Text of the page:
Unlike most tests, Osteolabs is an early detection system so it doesn’t wait until any bone loss has been suffered. It can also be used to check how ongoing treatment for osteoporosis is working.
The test itself is quick and easy. You simply pee in a sample bottle first thing in the morning and send it off. That’s it.
The instructions make it even easier by telling you when in your wee stream to take the sample. (My Scottish in-laws will be wondering why I’m talking about little rivers now!!!!) There are no big, long, complicated words or explanations, neither. Even half-asleep and without my reading glasses, I managed to follow it to the letter.
You also have to fill in some medical details, such as any medications you’re on – and that proved very interesting, as you’ll see – as well as whether you’ve started going through the menopause.
What do the results show?
After a few days, you’ll receive a PDF of your Osteolabs test results, featuring a summary and then more in-depth analysis. Like the instruction leaflet for the OsteoTest itself, it is all easy reading, with no complicated medical jargon.
My results certainly made me sit up. My bone health was borderline – but the negative part of borderline and certainly below the level it should be for a woman my age. The calcium level in my body was within normal range, but again it is the lower levels of this range.
There were also remarks about the medication I’m taking. I’m on Oestrogel and the Mirena Coil for my HRT, but I’m also on Sertraline because of my PMDD symptoms when I was on previous forms of progesterone. And it appears that could be hitting my bones…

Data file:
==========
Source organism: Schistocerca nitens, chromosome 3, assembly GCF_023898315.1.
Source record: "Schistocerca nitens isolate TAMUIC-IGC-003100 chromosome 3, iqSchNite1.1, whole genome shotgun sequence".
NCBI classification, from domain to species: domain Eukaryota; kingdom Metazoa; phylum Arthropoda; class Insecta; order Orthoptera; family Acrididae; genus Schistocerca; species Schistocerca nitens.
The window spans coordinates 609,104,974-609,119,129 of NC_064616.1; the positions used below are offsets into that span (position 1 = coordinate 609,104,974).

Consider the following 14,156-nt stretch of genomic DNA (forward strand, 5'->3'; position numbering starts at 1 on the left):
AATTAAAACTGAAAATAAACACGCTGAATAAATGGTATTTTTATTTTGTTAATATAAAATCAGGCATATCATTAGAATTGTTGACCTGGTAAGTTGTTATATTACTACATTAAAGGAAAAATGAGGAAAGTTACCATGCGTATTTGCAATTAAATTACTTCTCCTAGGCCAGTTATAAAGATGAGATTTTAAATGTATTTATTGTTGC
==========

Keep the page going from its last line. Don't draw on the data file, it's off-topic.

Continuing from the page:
Why do you need to know about bone strength?
If you don’t have strong bones, you’re at greater risk of breaking them. It’s as simple as that.
It comes down to the density – and I love this image! It’s like watching a bone go from a Wispa bar, all thick and dense and strong, through the lighter, bubbly Aero range and right down to a Crunchie. We all know how easily Crunchies snap and break compared to a Wispa. Well, that’s the same with your bones.
It’s not just the physical aspect, however. Breaking a bone from a fall can have a huge impact on your mental wellbeing, too. I remember freaking out after breaking my arm and feeling very fragile for a long while after.
When you’re older, a fall or a fracture takes on even more significance. Many people become isolated, fearing going out for hurting themselves, and life expectancy drops. In fact, falls are the most common cause of injury-related deaths in people over the age of 75. And yes, the impact is stronger on women.
By taking action early, you can help prevent:
- bone fractures
- back pain
- the “dowager’s hump”
- losing height.
What is osteoporosis?